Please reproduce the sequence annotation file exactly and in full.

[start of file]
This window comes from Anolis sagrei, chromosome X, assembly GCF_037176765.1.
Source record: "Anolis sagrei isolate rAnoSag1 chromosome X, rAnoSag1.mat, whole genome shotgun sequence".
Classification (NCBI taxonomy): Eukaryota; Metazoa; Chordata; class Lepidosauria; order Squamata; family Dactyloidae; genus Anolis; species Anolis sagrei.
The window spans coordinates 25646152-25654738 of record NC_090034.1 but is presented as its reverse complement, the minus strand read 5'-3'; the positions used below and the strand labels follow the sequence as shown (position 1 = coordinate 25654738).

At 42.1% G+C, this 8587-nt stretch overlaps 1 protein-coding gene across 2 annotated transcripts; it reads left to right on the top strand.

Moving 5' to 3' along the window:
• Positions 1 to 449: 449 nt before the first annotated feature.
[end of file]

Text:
This window comes from Anolis sagrei, chromosome X, assembly GCF_037176765.1.
Source record: "Anolis sagrei isolate rAnoSag1 chromosome X, rAnoSag1.mat, whole genome shotgun sequence".
Classification (NCBI taxonomy): Eukaryota; Metazoa; Chordata; class Lepidosauria; order Squamata; family Dactyloidae; genus Anolis; species Anolis sagrei.
The window spans coordinates 25646152-25654738 of record NC_090034.1 but is presented as its reverse complement, the minus strand read 5'-3'; the positions used below and the strand labels follow the sequence as shown (position 1 = coordinate 25654738).

At 42.1% G+C, this 8587-nt stretch overlaps 1 protein-coding gene across 2 annotated transcripts; it reads left to right on the top strand.

Moving 5' to 3' along the window:
• Positions 1 to 449: 449 nt before the first annotated feature.